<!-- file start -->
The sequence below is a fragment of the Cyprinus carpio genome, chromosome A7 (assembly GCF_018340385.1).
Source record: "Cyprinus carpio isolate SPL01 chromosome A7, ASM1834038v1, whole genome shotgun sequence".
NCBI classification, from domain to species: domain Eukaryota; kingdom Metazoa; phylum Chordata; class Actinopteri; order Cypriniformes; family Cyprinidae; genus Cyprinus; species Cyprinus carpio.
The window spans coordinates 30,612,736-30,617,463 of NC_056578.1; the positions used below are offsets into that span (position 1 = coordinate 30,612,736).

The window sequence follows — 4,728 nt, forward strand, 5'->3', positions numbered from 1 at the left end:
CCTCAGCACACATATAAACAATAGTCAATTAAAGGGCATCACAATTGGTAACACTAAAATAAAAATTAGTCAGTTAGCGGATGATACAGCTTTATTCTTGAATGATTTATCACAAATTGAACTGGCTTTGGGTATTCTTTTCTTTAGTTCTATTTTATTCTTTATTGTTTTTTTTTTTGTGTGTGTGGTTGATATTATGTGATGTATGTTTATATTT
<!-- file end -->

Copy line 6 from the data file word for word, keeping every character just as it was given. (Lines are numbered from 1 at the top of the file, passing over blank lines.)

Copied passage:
CCTCAGCACACATATAAACAATAGTCAATTAAAGGGCATCACAATTGGTAACACTAAAATAAAAATTAGTCAGTTAGCGGATGATACAGCTTTATTCTTGAATGATTTATCACAAATTGAACTGGCTTTGGGTATTCTTTTCTTTAGTTCTATTTTATTCTTTATTGTTTTTTTTTTTGTGTGTGTGGTTGATATTATGTGATGTATGTTTATATTT